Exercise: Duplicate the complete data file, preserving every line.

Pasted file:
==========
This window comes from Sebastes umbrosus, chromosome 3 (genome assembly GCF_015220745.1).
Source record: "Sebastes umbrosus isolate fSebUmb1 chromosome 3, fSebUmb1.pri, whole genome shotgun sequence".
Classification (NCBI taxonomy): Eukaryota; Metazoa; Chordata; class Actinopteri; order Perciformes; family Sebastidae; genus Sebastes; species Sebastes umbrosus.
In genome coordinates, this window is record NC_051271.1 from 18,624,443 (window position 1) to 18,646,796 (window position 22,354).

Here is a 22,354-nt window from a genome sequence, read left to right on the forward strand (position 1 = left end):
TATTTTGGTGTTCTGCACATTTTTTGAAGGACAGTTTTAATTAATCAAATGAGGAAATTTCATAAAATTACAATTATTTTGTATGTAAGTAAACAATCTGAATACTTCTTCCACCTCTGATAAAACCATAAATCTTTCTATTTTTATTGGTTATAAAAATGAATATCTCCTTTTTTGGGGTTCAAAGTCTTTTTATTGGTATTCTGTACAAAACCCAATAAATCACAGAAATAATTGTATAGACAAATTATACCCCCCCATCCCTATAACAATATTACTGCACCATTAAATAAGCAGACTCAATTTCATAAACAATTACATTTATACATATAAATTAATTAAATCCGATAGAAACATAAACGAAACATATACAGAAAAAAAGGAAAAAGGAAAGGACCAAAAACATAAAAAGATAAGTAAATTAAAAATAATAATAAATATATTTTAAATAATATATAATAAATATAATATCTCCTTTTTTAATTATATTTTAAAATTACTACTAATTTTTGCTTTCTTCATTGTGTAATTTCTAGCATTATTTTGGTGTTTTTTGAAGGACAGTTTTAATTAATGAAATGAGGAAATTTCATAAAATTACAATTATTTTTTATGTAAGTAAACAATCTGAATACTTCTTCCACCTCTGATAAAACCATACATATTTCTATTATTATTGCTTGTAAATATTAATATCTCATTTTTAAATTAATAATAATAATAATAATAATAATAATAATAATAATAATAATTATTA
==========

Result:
This window comes from Sebastes umbrosus, chromosome 3 (genome assembly GCF_015220745.1).
Source record: "Sebastes umbrosus isolate fSebUmb1 chromosome 3, fSebUmb1.pri, whole genome shotgun sequence".
Classification (NCBI taxonomy): Eukaryota; Metazoa; Chordata; class Actinopteri; order Perciformes; family Sebastidae; genus Sebastes; species Sebastes umbrosus.
In genome coordinates, this window is record NC_051271.1 from 18,624,443 (window position 1) to 18,646,796 (window position 22,354).

Here is a 22,354-nt window from a genome sequence, read left to right on the forward strand (position 1 = left end):
TATTTTGGTGTTCTGCACATTTTTTGAAGGACAGTTTTAATTAATCAAATGAGGAAATTTCATAAAATTACAATTATTTTGTATGTAAGTAAACAATCTGAATACTTCTTCCACCTCTGATAAAACCATAAATCTTTCTATTTTTATTGGTTATAAAAATGAATATCTCCTTTTTTGGGGTTCAAAGTCTTTTTATTGGTATTCTGTACAAAACCCAATAAATCACAGAAATAATTGTATAGACAAATTATACCCCCCCATCCCTATAACAATATTACTGCACCATTAAATAAGCAGACTCAATTTCATAAACAATTACATTTATACATATAAATTAATTAAATCCGATAGAAACATAAACGAAACATATACAGAAAAAAAGGAAAAAGGAAAGGACCAAAAACATAAAAAGATAAGTAAATTAAAAATAATAATAAATATATTTTAAATAATATATAATAAATATAATATCTCCTTTTTTAATTATATTTTAAAATTACTACTAATTTTTGCTTTCTTCATTGTGTAATTTCTAGCATTATTTTGGTGTTTTTTGAAGGACAGTTTTAATTAATGAAATGAGGAAATTTCATAAAATTACAATTATTTTTTATGTAAGTAAACAATCTGAATACTTCTTCCACCTCTGATAAAACCATACATATTTCTATTATTATTGCTTGTAAATATTAATATCTCATTTTTAAATTAATAATAATAATAATAATAATAATAATAATAATAATAATAATTATTA